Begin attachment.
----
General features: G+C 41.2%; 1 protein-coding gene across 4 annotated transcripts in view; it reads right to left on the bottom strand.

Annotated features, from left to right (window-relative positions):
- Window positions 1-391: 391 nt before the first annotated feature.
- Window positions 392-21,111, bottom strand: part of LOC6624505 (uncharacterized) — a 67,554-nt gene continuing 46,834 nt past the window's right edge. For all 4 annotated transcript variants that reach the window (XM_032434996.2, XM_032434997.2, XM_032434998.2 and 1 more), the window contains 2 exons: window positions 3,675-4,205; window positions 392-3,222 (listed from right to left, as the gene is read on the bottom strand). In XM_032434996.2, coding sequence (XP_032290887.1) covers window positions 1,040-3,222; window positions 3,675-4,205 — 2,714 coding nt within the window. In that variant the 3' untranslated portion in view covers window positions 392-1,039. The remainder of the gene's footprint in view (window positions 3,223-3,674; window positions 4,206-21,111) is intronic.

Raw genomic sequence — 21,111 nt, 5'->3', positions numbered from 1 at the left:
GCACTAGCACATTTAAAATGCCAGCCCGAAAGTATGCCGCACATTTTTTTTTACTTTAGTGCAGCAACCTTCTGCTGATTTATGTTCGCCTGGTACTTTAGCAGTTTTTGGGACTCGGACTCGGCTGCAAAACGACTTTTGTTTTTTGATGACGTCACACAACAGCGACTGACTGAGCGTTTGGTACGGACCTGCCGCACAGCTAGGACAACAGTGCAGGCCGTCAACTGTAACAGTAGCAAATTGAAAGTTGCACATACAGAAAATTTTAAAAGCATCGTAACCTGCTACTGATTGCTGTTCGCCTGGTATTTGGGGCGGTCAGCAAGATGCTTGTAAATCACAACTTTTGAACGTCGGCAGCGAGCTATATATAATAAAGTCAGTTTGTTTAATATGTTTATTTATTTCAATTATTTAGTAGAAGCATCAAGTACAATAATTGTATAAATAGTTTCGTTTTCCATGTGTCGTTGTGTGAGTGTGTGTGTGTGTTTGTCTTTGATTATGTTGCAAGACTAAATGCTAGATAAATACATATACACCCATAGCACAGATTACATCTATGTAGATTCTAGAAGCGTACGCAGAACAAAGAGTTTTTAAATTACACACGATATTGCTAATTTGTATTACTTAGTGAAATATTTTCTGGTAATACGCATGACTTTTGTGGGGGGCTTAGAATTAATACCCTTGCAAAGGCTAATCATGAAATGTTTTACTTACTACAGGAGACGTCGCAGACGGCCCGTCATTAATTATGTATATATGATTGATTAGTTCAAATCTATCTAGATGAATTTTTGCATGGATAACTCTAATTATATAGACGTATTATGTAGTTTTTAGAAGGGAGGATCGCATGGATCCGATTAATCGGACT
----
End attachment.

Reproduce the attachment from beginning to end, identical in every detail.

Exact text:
General features: G+C 41.2%; 1 protein-coding gene across 4 annotated transcripts in view; it reads right to left on the bottom strand.

Annotated features, from left to right (window-relative positions):
- Window positions 1-391: 391 nt before the first annotated feature.
- Window positions 392-21,111, bottom strand: part of LOC6624505 (uncharacterized) — a 67,554-nt gene continuing 46,834 nt past the window's right edge. For all 4 annotated transcript variants that reach the window (XM_032434996.2, XM_032434997.2, XM_032434998.2 and 1 more), the window contains 2 exons: window positions 3,675-4,205; window positions 392-3,222 (listed from right to left, as the gene is read on the bottom strand). In XM_032434996.2, coding sequence (XP_032290887.1) covers window positions 1,040-3,222; window positions 3,675-4,205 — 2,714 coding nt within the window. In that variant the 3' untranslated portion in view covers window positions 392-1,039. The remainder of the gene's footprint in view (window positions 3,223-3,674; window positions 4,206-21,111) is intronic.

Raw genomic sequence — 21,111 nt, 5'->3', positions numbered from 1 at the left:
GCACTAGCACATTTAAAATGCCAGCCCGAAAGTATGCCGCACATTTTTTTTTACTTTAGTGCAGCAACCTTCTGCTGATTTATGTTCGCCTGGTACTTTAGCAGTTTTTGGGACTCGGACTCGGCTGCAAAACGACTTTTGTTTTTTGATGACGTCACACAACAGCGACTGACTGAGCGTTTGGTACGGACCTGCCGCACAGCTAGGACAACAGTGCAGGCCGTCAACTGTAACAGTAGCAAATTGAAAGTTGCACATACAGAAAATTTTAAAAGCATCGTAACCTGCTACTGATTGCTGTTCGCCTGGTATTTGGGGCGGTCAGCAAGATGCTTGTAAATCACAACTTTTGAACGTCGGCAGCGAGCTATATATAATAAAGTCAGTTTGTTTAATATGTTTATTTATTTCAATTATTTAGTAGAAGCATCAAGTACAATAATTGTATAAATAGTTTCGTTTTCCATGTGTCGTTGTGTGAGTGTGTGTGTGTGTTTGTCTTTGATTATGTTGCAAGACTAAATGCTAGATAAATACATATACACCCATAGCACAGATTACATCTATGTAGATTCTAGAAGCGTACGCAGAACAAAGAGTTTTTAAATTACACACGATATTGCTAATTTGTATTACTTAGTGAAATATTTTCTGGTAATACGCATGACTTTTGTGGGGGGCTTAGAATTAATACCCTTGCAAAGGCTAATCATGAAATGTTTTACTTACTACAGGAGACGTCGCAGACGGCCCGTCATTAATTATGTATATATGATTGATTAGTTCAAATCTATCTAGATGAATTTTTGCATGGATAACTCTAATTATATAGACGTATTATGTAGTTTTTAGAAGGGAGGATCGCATGGATCCGATTAATCGGACT